After running through Cambridge along what was once the shore of the Charles River, and is now a rough border between MIT's main campus and the rest of Cambridge, the line crossed the river diagonally on a bridge under the Essex Street Bridge (now the Boston University Bridge) and merged with the Boston and Worcester Railroad (later the Boston and Albany Railroad).

The Boston and Albany bought the line in 1866, and it passed with the B&A into larger companies - the New York Central Railroad, Penn Central and Conrail. The section between the wyes in Everett and East Boston was taken out of service around 1972.

A small footnote is the Union Railroad, which was incorporated May 10, 1848 for the same purpose, and was authorized to merge with the Grand Junction February 25, 1854.

Current status

The line is now owned by CSX Transportation, [ [ Boston MPO - Commuter Rail] ("The "Grand Junction" line from Beacon Park to Somerville, used in non-revenue service to transfer trains from one district to another, is owned by CSX Transportation.")] except for the East Boston section, which Guilford Rail System uses (since reconnected to the old Eastern Railroad East Boston line). MIT owns a section of the right-of-way in Cambridge from a point west of Pacific Street to Broadway, with an easement granted to CSX. The section of the line formerly used by the Eastern through Somerville, Everett and Chelsea is now used by the MBTA's Newburyport/Rockport Line, and the line west of there is used by the MBTA to bring Commuter Rail trains between the two halves of its system, in lieu of a North-South Rail Link, and by CSX to haul freight (a daily produce train to the Chelsea Produce Market). It is also used by Amtrak to transfer its equipment for the Downeaster from North Station to the Amtrak maintenance facility at Southampton Street in Boston.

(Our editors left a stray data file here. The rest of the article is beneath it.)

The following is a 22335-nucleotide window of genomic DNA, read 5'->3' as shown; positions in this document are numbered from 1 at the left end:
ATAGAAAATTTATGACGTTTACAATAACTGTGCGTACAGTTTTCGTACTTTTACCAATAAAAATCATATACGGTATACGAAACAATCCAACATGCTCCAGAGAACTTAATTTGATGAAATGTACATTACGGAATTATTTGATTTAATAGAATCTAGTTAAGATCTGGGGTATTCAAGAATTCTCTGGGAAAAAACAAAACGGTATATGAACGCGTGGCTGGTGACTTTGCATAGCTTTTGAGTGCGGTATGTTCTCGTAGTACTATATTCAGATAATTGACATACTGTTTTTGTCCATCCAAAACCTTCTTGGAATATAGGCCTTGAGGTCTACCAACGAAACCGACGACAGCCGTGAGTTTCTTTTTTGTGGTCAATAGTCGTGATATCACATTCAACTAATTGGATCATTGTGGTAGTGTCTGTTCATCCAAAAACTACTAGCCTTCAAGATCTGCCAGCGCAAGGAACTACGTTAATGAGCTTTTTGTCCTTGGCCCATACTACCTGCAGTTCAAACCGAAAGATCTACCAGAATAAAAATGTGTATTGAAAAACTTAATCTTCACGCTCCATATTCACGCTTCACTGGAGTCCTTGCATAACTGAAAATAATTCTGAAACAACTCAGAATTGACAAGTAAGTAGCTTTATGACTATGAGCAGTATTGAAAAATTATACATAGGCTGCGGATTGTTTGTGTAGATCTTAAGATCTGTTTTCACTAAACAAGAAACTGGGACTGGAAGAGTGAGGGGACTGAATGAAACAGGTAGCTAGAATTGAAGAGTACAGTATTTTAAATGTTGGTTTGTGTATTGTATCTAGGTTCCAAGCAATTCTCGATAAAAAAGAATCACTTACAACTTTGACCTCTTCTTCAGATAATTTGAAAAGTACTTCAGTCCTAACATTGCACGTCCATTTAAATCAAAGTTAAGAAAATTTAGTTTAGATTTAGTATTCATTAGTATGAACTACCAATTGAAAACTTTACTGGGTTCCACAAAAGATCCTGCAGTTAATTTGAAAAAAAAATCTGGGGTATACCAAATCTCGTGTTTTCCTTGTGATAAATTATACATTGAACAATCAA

On October 2, 2008, the MBTA announced an agreement to purchase by June 2009 several CSX rail lines in eastern Massachusetts, including the Grand Junction tracks from Beacon Park yard through Cambridge. []


The City of Cambridge has also done a feasibility study concerning adding a multi-use path from the Charles River Bike Paths to the proposed extension of the Somerville Community Path to the North Point development near Lechmere Square. [ [ Grand Junction - Cambridge Massachusetts ] ]

The "locally preferred alternative" for the Urban Ring project as of June 2008 calls for routing bus rapid transit along the Grand Junction right-of-way, from George Washington Park in Cambridgeport, over the Charles River. The existing railroad bridge would be widened to add lanes for buses and the path.


* [ Railroad History Database]
*Various Sanborn maps
*Ronald Dale Karr, The Rail Lines of Southern New England: A Handbook of Railroad History, ISBN 0-942147-02-2